Friday, February 06, 2009

Citibank and Bank of America: Pay Attention

Citi and BofA, this is how it is supposed to work. Perform or you're history. The government is now the largest shareholder and they are doing what should be done and that is clean house. Limiting salaries is a start and perquisites have to be next but dumping overpaid board members has to be a priority as well. There should be consequences for sitting there and doing little more than cash in while the banks went down the tubes.
Philip Hampton, the new chairman of Royal Bank of Scotland, is wielding the axe in the loss-making bank's boardroom in a determined effort to exert his authority over the troubled operation.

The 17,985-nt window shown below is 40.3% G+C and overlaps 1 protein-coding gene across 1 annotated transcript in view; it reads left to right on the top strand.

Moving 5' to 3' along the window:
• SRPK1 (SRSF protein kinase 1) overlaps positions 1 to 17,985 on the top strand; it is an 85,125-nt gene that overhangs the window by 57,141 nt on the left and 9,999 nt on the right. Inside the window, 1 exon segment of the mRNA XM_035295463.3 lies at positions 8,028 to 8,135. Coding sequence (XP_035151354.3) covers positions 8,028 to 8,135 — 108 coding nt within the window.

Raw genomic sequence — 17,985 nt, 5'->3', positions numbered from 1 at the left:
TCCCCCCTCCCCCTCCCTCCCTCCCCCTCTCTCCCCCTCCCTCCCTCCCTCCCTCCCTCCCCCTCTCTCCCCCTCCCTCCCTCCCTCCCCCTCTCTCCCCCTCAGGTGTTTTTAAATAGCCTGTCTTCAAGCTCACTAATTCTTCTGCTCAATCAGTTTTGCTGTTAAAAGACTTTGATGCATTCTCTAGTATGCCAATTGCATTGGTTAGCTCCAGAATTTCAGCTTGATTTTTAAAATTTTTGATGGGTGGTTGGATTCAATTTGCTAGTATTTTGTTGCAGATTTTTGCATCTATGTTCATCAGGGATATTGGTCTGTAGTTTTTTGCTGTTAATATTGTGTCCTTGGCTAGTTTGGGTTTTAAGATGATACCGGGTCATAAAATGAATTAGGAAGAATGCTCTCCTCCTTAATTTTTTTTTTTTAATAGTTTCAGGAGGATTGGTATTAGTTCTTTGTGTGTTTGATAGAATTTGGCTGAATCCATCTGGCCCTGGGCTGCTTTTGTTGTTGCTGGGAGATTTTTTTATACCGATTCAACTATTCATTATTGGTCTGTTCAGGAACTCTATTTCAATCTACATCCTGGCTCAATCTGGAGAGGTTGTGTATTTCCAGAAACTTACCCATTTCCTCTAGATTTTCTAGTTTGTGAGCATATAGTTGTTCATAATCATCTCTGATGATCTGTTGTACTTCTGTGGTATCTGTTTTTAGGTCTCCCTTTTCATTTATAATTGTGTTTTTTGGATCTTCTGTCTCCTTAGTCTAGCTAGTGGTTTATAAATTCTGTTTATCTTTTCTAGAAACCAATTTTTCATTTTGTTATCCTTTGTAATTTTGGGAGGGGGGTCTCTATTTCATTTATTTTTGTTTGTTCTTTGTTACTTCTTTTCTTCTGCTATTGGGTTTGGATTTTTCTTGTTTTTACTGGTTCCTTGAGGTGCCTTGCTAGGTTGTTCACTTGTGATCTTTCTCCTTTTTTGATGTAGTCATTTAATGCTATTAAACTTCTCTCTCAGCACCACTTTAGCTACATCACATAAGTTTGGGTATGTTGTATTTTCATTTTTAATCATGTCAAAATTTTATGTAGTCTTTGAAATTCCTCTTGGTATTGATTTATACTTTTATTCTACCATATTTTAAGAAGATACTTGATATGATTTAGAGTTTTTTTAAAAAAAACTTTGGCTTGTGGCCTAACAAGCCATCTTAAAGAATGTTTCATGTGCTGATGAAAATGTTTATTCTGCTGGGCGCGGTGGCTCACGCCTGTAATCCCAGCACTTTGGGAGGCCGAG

Seven non-executives are expected to leave the board as Hampton roots out some of the longest-standing members of a board that presided over as many as 24 acquisitions during the eight years in which ousted chief executive Sir Fred Goodwin was at the helm. The taxpayer will soon own 70% of the bank.

The dramatic clear-out of the RBS board will include the long-standing non-executive directors Peter Sutherland and Bob Scott, the senior independent director who was the main point of communication for disgruntled shareholders.

The former Treasury mandarin Sir Steve Robson is also expected to depart along with Jim Currie, Janis Kong, Charles Koch and Bill Friedrich.

Their departures will signal a major change in the management of RBS, which the former chairman Sir Tom McKillop was forced to defend last year when he declared there were "no patsies" on the board.

Three new government-approved non-executive directors will join the board as stipulated by the government as a condition for the injection of £20bn of taxpayer funds. Those appointments were being finalised last night and could be announced as soon as today.

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